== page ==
Marine animals become filmmakers
March 6, 1996
Web posted at: 2:00 p.m. EST
From Correspondent Lori Waffenschmidt
(CNN) -- Imagine Jaws with a camera strapped to his back,
filming his own movements as he navigates through the ocean.
It seems far-fetched, even for Hollywood.
But in real life, some aquatic animals are darting through
the sea with cameras, shooting films as they go. A camera
dubbed the "Crittercam" lets scientists examine animal
behaviors better than ever.
The "Crittercam" can be attached to animals such as the
Hawaiian monk seal or sharks, enabling researchers to
watch the world from the animal's point of view.
"We're using this new camera system, this 'Crittercam'
technology, to go out and see from the animal's perspective
how it engages its environment," says Gregg Marshall, the
Because divers often alter an animal's behavior, the
"Crittercam" has provided scientists with important and
For nearly 10 years, the population of Hawaiian monk seals
has been declining, and conventional equipment did little to
reveal the reasons why. With information gained from
"Crittercam," researchers hope to reverse the trend. (513K QuickTime movie)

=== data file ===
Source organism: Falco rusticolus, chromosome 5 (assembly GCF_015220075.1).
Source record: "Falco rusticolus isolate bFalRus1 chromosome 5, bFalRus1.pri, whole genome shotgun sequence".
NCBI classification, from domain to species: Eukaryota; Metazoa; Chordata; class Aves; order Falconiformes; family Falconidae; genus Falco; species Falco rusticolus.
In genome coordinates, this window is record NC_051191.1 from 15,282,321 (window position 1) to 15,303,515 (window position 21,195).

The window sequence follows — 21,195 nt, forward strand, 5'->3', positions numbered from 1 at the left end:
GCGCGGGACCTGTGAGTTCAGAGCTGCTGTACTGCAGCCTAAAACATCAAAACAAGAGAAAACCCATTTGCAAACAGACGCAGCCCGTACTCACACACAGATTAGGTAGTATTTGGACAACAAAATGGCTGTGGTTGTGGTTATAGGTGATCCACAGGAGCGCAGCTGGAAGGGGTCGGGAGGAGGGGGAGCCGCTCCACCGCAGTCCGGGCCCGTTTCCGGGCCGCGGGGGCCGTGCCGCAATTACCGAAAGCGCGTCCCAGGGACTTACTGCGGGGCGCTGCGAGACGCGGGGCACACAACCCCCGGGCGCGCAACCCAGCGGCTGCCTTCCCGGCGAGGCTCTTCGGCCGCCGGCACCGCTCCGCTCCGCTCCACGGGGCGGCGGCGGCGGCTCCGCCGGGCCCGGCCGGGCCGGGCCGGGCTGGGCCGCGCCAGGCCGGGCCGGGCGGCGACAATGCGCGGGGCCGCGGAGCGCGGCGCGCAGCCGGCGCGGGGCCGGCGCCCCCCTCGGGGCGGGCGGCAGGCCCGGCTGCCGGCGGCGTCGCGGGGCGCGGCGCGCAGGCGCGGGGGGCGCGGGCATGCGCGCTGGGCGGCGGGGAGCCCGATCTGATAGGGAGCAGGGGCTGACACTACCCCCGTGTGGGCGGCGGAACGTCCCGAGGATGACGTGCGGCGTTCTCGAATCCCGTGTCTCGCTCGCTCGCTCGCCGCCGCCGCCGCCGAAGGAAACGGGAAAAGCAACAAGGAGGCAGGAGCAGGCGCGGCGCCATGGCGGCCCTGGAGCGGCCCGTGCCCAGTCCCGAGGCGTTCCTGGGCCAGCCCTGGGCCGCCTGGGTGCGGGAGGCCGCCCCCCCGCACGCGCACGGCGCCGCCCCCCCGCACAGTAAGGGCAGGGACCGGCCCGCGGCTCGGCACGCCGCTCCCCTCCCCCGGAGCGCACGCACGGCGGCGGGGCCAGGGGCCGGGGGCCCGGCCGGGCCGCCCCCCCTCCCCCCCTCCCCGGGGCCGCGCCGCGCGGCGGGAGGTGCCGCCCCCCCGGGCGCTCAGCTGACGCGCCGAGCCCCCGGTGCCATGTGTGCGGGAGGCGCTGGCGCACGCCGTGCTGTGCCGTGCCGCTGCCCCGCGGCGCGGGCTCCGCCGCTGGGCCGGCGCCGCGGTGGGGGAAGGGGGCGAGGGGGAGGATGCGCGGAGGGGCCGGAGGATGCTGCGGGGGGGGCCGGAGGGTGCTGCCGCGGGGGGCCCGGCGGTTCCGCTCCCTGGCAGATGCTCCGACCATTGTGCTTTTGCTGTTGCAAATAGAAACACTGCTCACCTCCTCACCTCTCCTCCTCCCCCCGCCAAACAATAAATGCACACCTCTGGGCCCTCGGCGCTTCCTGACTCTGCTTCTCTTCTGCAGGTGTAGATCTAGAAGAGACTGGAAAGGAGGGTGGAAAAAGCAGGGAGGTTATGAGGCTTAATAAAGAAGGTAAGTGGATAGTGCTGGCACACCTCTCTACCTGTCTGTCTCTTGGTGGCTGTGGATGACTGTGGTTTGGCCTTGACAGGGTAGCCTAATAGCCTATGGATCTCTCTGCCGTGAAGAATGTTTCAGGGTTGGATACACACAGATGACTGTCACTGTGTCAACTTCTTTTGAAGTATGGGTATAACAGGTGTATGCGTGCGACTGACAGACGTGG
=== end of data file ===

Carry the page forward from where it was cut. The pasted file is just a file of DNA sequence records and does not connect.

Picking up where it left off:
Marshall explains that with "Crittercam," researchers can
predict when the seal will return to the beach. (114K AIFF sound or
114K WAV sound)
Once that happens, researchers can recapture the animal and
remove the camera, or they can use a remote to trigger the
camera to fall off.
For sharks and other animals that don't come ashore, the
camera is designed to detach automatically. A radio
transmitter then helps the crew locate and recover the
"One twist that we haven't taken yet is to train animals to
carry these systems to go out and study other animals,"
Jim Harvey, however, is doing just that. He's training sea
lions to film whales.
For six years, Harvey, an assistant professor at Moss Landing
Laboratories in California, has been training California sea
lions to respond to human commands. His experiment is now
diving one step further. The sea lion is learning to swim
parallel to whales 30 feet away.
If everything goes well, the sea lions will be filming by the
summer. However, the experiment may sink soon: Harvey says
he's running out of money.